Tohono O'odham Nation

From Wikipedia, the free encyclopedia
Jump to: navigation, search
Tohono O'odham Nation
Reservation
Flag of the Tohono O'odham Nation
Flag
Official seal of Tohono O'odham Nation
Seal
Location of Tohono O'odham Nation
Established 1874 (executive order)
Main expansions 1882–1916
First constitution 1937
tripartite system 1986
Capital Sells, Arizona
Subdivisions 11 districts
Government
 • Body Tohono O'odham Legislative Council
 • Chairman Edward D. Manuel
 • Vice-Chairman Verlon M. Jose
Area
 • Total 11,300 km2 (4,400 sq mi)
Population Enrolled tribal members
 • Total 28,000
Time zone MST/MDT
Website www.tonation-nsn.gov

The Tohono O'odham Nation[1] is the collective government body of the Tohono O'odham tribe in the United States.[1] The Tohono O’odham Nation governs four separate pieces of land for a combined area of 2.8 million acres (11,330 km2), making it the second largest Native American land holding in the United States. These lands are located within the Sonoran Desert of south central Arizona and are directly exposed to the Mexico–United States border for 74 miles (119 km) along its southern border. The Nation is organized into 12 local districts and employs a tripartite system of government. Sells, Arizona is the Nation's largest community and functions as its capital. The Nation has approximately 28,000 enrolled members, the majority of whom live off of the reservations.

History[edit]

In 1874, President of the United States Ulysses S. Grant signed an executive order creating the San Xavier Indian Reservation, surrounding the 18th century Mission San Xavier del Bac.[2][3][4] In 1882, President Chester A. Arthur signed an executive order creating the Gila Bend Indian Reservation as additional lands for the Tohono O’odham people.[2] In 1916, a third reservation was created by executive order with Indian Oasis (now named Sells, Arizona) as its headquarters.[2] In 1937, The Tohono O'odham Nation, then called the Papagos Tribe of Arizona, adopted their first constitution.[4]

In 1960, the Army Corps of Engineers completed construction of the Painted Rock Dam on the Gila River. Flood waters impounded by the dam periodically inundated approximately 10,000 acres (40 km2) of the Gila Bend Indian Reservation.[5] The area lost by the tribe contained a 750-acre (3.0 km2) farm and several communities. Residents were relocated to a 40-acre (160,000 m2) parcel of land named San Lucy Village, near Gila Bend, Arizona.[6] In January 1986, the enrolled members of the three reservations adopted a new tribal constitution that changed the tribe name from Papago Tribe of Arizona to the Tohono O'odham Nation and adopted a three-branch form of government.[2] Also in 1986, the federal government and the Nation approved a settlement in which the Nation agreed to give up its legal claims in exchange for $30,000,000 and the right to add replacement land to its reservation.[Note 1]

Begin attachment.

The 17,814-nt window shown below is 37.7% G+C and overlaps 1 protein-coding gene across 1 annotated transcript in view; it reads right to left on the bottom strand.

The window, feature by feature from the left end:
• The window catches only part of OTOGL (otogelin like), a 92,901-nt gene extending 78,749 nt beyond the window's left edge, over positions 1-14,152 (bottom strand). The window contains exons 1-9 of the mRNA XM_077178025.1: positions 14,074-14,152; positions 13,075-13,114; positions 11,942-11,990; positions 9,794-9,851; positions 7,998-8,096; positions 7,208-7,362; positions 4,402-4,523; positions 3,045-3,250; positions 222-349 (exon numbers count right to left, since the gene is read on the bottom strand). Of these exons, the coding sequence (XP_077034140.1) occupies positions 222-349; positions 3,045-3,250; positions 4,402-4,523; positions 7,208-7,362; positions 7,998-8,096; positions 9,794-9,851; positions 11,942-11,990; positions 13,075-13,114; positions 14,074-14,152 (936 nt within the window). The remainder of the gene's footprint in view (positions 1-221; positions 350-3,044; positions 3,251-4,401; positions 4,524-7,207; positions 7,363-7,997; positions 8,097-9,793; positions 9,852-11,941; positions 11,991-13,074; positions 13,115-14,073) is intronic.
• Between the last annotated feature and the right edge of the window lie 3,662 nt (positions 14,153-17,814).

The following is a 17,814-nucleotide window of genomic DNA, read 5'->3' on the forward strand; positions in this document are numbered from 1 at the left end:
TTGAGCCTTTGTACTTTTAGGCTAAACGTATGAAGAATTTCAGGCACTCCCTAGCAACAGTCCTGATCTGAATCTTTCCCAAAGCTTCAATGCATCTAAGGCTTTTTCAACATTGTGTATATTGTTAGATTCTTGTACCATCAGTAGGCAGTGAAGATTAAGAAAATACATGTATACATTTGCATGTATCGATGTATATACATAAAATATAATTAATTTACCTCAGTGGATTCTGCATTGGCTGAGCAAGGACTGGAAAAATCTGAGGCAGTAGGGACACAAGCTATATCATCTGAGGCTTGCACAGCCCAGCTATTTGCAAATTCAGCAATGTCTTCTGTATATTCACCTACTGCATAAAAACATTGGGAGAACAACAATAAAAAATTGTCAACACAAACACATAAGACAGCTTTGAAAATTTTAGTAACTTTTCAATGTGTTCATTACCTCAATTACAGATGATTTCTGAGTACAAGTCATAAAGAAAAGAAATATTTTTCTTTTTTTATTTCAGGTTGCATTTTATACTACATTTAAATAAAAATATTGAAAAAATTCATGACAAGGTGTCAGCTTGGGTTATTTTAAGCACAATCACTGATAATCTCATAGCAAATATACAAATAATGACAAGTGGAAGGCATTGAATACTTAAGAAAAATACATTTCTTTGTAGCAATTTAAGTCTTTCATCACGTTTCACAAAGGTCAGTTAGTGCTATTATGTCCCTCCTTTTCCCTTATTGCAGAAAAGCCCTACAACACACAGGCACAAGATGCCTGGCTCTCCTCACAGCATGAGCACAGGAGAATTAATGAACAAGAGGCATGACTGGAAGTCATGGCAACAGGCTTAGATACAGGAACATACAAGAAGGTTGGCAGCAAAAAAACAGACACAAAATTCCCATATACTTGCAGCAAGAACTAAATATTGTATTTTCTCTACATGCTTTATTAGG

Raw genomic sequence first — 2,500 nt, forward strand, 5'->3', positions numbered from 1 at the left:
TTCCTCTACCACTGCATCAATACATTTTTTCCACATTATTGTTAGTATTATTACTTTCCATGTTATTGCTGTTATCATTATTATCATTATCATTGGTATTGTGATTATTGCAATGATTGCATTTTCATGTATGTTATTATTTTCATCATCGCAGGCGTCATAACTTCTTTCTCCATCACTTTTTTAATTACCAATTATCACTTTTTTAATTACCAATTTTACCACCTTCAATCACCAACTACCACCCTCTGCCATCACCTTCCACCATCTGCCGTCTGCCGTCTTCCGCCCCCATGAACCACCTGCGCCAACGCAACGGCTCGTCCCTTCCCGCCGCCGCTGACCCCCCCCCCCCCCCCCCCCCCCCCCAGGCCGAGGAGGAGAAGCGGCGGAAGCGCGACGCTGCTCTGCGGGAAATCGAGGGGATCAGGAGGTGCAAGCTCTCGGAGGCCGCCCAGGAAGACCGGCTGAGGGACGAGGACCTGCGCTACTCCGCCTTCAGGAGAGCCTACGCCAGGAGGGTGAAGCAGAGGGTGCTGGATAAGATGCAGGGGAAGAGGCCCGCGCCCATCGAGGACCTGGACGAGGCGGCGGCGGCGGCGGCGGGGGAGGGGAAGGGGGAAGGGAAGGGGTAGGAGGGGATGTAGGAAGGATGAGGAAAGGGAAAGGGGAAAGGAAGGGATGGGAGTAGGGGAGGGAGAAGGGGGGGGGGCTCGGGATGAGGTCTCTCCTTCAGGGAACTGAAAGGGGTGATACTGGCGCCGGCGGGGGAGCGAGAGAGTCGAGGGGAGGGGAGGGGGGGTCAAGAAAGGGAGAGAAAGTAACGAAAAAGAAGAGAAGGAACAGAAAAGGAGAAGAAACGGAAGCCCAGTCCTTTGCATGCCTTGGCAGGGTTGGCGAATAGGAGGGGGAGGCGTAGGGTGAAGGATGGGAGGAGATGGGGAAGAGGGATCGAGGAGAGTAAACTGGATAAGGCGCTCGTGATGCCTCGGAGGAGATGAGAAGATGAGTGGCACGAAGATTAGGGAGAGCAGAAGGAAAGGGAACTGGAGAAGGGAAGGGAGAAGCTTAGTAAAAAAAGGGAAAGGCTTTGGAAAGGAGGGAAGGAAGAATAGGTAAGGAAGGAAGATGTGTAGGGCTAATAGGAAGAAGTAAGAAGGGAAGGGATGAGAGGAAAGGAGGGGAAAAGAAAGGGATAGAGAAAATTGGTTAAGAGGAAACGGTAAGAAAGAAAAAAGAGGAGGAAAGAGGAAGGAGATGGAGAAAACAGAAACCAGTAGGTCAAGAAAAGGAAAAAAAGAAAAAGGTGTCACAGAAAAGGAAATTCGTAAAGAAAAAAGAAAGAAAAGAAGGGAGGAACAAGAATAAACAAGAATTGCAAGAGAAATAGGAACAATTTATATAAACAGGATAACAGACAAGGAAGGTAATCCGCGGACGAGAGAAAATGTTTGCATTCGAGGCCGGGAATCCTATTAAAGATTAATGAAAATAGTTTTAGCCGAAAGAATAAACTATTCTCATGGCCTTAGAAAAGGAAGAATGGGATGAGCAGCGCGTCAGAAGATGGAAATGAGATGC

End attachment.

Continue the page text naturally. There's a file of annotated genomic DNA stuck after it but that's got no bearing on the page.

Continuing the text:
In 2009, the tribe announced that it had purchased approximately 135 acres (0.55 km2) near Glendale, Arizona. The city of Glendale and the Gila River Indian Community opposed attempts to develop the land though court challenges and supporting a measure passed by the Arizona House of Representatives which would allow the city of Glendale to incorporate land owned by the tribe, thereby making the land ineligible for inclusion within the reservation.[7][8]As of March 2014, after a change of heart, the city of Glendale has been negotiating with the Nation over its proposed West Valley casino.[9] A recent congressional development is the McCain-Franks bill, designed to prohibit the Glendale project and – in the process – would change federal law by unilaterally repealing critical parts of the Gila Bend Indian Reservation Lands Replacement Act, which was passed to settle a dispute over federal flooding of tribal reservation lands.[10]

In 2009, The Nation acquired 650 acres (2.6 km2) of land near Why, Arizona with the intention of eventually creating a new district of the Tohono O'odham Nation for the Hia C-eḍ O'odham.[11] On 30 October 30, 2012, a new tribal law created the Hia-Ced District as the new 12th district of the Tohono O'odham Nation.[11]

People[edit]

Most Tohono O'odham people live in the United States. However, a small number are located across the border in northwestern Mexico.[4] The Tohono O’odham Nation speaks a common language, O'odham, which is the 10th most-spoken indigenous language in the United States. The people are nominally Catholic however the Nation's schools teach native language and culture.[12]

The Nation has a population of approximately 28,000 enrolled members.[13] The majority of the Nation's members live off the reservations.[14] The main reservation, Tohono O’odham Indian Reservation, has a resident population of approximately 11,000 people.[15] The San Xavier Indian Reservation has a resident population of 1,200 people.[15] The Gila Bend Indian Reservation has a total population of approximate 1700 people, and Florence Village has a population of approximately 195 people.[15] The remaining approximate 14,600 members live off the reservations.[15]

Geography[edit]

The lands of the Nation are located within the Sonoran Desert in south central Arizona. The Nation's lands are located in areas of a series of parallel mountains and valleys.[16] The vegetation is consistent with other areas on the Sonoran Desert.[16] Saguaro cactus, Cholla, prickly pear, palo verde, velvet mesquite, whitethorn acacia, desert ironwood and willow are the dominant vegetation in the landscape.[16] The landscape is interspersed with plains and mountains. These include the Quinlan and Baboquivari Mountains, which include Kitt Peak, the Kitt Peak National Observatory and telescopes as well as Baboquivari Peak.[Note 2]